13 Dealing with Vascular Injury During Middle Fossa Surgery


Rami O. Almefty, Michael Mooney, and Ossama Al-Mefty


Vascular injury is one of the most feared complications of skull base surgery with potentially devastating ischemic or hemorrhagic consequences. The best management strategy is avoidance with thorough preparation and eliminating undue risk. A plan should be in place to deal with vascular injury and, in the event it occurs, the surgeon must remain calm and efficiently execute the plan. When possible, primary suture repair is the best solution. For injuries of the petrous or cavernous carotid artery, which may be encountered during middle fossa surgery, access to proximal and distal control is highly advantageous for dealing with the injury and minimizes its consequences. In this regard, carotid injury through the middle fossa approach is more manageable and amenable to reconstruction than injury through other approaches. The ability to immediately revascularize with bypass can be performed in the open surgical field, allowing reperfusion as soon as possible. In cases where bypass is not pursued, endovascular treatment with a covered stent can provide an immediate and durable treatment with vessel preservation, although this requires the administration of dual antiplatelet agents, which come with their own risks for postoperative bleeding. Endovascular intervention is also beneficial in obtaining proximal carotid control, if the neck or the horizontal petrous carotid is not available in the field.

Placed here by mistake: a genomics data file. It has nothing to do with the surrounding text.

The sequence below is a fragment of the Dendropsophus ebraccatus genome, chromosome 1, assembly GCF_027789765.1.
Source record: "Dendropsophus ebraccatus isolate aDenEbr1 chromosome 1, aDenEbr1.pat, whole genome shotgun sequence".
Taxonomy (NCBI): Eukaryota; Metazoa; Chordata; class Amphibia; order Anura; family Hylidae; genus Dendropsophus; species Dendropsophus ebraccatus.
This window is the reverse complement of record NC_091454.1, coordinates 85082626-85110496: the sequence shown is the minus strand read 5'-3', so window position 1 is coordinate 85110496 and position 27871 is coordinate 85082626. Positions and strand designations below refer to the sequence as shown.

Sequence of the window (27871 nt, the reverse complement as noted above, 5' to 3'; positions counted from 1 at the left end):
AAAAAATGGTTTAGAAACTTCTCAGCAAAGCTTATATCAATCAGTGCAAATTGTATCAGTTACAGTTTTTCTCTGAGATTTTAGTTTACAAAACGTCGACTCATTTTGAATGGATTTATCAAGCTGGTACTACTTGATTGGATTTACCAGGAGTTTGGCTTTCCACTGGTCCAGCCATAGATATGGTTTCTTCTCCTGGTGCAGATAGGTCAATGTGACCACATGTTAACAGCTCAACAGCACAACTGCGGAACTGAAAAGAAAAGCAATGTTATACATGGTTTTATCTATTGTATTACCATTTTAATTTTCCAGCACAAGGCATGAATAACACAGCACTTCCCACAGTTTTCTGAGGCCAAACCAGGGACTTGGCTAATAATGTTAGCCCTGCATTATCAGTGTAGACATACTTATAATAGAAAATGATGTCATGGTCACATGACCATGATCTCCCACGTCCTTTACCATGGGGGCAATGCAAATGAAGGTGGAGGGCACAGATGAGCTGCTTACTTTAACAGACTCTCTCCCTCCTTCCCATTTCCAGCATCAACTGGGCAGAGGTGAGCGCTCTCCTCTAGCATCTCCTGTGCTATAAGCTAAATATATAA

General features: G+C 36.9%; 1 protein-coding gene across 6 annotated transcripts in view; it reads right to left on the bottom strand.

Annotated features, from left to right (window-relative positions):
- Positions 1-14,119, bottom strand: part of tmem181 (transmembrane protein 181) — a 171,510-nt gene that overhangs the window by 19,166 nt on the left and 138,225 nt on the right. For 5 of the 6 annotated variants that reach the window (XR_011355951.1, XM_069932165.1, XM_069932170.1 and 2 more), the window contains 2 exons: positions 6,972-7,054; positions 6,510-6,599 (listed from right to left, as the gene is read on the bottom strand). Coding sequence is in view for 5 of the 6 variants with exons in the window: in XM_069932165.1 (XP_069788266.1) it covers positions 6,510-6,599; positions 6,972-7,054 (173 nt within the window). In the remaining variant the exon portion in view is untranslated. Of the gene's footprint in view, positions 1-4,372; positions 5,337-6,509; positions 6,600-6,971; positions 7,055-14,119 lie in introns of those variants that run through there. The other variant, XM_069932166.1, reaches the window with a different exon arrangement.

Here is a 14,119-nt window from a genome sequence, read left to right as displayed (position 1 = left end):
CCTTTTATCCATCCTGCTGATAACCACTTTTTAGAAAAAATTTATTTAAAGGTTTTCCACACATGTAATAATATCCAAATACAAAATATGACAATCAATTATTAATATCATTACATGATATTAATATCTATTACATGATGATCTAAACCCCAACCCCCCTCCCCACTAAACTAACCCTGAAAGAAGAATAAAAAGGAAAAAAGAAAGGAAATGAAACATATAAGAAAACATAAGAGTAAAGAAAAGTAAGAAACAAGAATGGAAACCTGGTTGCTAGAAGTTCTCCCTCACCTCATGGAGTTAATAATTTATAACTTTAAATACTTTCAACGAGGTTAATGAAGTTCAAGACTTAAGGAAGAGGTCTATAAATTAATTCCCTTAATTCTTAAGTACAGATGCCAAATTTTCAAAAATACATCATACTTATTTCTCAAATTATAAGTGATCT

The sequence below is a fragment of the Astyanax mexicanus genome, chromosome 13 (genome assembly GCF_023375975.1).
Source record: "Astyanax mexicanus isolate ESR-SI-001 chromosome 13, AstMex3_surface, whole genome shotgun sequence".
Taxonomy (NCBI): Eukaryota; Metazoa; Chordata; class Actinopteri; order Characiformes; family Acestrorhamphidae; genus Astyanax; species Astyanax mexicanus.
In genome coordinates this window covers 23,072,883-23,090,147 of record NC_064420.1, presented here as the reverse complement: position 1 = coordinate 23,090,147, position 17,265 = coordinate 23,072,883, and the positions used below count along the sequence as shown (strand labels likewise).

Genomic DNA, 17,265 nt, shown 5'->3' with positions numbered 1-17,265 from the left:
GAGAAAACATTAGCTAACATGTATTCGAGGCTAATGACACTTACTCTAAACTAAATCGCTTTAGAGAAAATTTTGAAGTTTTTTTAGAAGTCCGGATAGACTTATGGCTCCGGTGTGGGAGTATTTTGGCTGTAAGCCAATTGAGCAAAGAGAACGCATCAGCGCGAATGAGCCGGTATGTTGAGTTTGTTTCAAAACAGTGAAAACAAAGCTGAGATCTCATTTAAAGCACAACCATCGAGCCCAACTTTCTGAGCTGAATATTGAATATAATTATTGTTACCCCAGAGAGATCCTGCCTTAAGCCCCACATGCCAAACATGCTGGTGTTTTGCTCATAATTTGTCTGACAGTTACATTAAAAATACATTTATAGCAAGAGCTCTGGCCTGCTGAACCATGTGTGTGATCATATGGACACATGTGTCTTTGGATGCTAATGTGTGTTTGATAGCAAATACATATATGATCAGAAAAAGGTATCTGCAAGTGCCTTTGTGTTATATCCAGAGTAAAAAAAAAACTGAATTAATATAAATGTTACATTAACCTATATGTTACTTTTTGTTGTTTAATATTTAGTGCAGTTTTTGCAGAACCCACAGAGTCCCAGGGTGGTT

13 Dealing with Vascular Injury During Middle Fossa Surgery

13.1 Key Learning Points

  • Vascular injury in skull base surgery is best managed by avoidance.

  • Excellent understanding of the relevant anatomy and a thorough study of the pathologic anatomy is critical for avoiding vascular injuries.

  • The petrous and cavernous portions of the internal carotid artery are of primary concern in middle fossa approaches.

  • The critical step in safely operating along the middle fossa and cavernous sinus is proximal and distal control of the carotid artery.

  • Branches from the petrous or cavernous segment of the internal carotid artery are noncritical, except for a persistent trigeminal artery or an early origin of the ophthalmic artery from the cavernous segment with a poor retinal collateral supply.

  • A previously irradiated internal carotid artery develops radiation-induced angiopathy, characterized by diminution of the muscular layer and fragility of the vessel wall, which makes the vessel more susceptible to rupture during dissection.

  • Carotid artery sacrifice may lead to morbidity and mortality despite reassuring temporary occlusion testing.

  • If arterial injury is suspected intraoperatively, catheter angiography should be performed.

  • If the initial angiogram is negative, repeat, delayed angiography is needed to ensure there is no delayed pseudoaneurysm development.